The effects of competition law on farming businesses
30 November 2011
Any farming business needs to be aware of the effects of competition law. Guidance issued by the Office of Fair Trading in November 2011 clarifies the law for farming businesses in particular by explaining:
- how the prohibitions on anti-competitive agreements and on the abuse of market power or dominant positions can affect farming businesses;
- the benefits of co-operation between farmers, with agreements to form co-operatives or to share machinery or research and development usually being viewed as pro competitive;
- how to structure and manage specific agreements (such as agreements to share overheads, create buying groups and set up co-operatives) in a way that it avoids problems with competition law for individuals;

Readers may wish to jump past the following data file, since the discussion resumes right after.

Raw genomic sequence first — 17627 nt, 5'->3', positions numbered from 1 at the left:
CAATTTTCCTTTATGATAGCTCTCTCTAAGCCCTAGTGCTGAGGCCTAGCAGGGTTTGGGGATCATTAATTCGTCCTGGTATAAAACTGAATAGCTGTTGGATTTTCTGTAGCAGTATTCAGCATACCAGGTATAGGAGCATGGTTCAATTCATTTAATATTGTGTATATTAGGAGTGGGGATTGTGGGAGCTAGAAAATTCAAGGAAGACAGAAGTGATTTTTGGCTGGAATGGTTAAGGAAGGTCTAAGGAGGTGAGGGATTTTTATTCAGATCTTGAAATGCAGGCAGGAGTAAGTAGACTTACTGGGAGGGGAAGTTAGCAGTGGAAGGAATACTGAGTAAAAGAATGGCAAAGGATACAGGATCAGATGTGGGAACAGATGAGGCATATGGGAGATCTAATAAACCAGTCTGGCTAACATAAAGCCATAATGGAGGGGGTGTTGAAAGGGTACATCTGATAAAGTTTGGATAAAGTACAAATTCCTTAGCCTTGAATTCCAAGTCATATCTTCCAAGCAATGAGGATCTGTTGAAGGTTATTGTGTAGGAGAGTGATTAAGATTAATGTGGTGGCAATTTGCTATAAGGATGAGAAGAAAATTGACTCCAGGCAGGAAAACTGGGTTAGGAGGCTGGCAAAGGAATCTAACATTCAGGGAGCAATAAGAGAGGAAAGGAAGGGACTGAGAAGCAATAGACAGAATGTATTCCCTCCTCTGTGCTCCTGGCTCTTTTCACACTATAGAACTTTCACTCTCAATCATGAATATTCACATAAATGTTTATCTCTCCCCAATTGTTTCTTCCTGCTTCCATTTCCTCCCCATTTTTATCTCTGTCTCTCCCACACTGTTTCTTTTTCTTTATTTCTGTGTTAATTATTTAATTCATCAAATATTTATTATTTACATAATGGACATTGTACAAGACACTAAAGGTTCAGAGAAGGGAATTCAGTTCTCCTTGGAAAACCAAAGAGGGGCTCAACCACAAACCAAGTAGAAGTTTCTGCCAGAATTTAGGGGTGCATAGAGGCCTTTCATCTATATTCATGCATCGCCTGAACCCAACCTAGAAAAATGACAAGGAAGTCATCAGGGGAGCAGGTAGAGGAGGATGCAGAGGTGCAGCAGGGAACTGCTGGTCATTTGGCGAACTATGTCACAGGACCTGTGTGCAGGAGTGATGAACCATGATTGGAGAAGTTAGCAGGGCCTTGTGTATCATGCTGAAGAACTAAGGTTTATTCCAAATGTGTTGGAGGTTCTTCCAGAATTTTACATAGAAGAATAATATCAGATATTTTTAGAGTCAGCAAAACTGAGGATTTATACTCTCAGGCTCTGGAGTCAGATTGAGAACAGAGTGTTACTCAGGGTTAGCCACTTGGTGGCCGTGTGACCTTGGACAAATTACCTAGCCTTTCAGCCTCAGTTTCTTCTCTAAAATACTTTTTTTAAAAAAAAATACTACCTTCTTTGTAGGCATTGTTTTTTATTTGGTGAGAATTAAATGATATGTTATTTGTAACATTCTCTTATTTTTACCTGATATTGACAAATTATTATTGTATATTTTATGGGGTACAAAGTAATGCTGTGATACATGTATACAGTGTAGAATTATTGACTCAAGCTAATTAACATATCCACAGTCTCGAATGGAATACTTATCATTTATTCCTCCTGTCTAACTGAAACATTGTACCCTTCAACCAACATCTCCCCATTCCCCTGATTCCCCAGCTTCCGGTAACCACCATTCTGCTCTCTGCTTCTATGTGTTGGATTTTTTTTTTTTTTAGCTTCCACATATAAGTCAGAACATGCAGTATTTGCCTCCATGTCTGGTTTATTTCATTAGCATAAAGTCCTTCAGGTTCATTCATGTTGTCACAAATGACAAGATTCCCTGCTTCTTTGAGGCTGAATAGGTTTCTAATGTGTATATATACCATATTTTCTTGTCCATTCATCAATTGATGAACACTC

- that agreements designed to fix prices or share markets or customers (which have those effects) are likely to breach competition law and may result in fines and, for the most serious cartel offences, potential criminal liability;
- that where a party to a collaboration agreement transfers some or all of its business to another party in the collaboration, this may require a merger reference to the OFT if the transaction creates or enhances a share of supply of 25%, or if the target company has a turnover in excess of £70 million.
Those in, or intending to be in, agreements subject to these rules would be well advised to consult the OFT publication.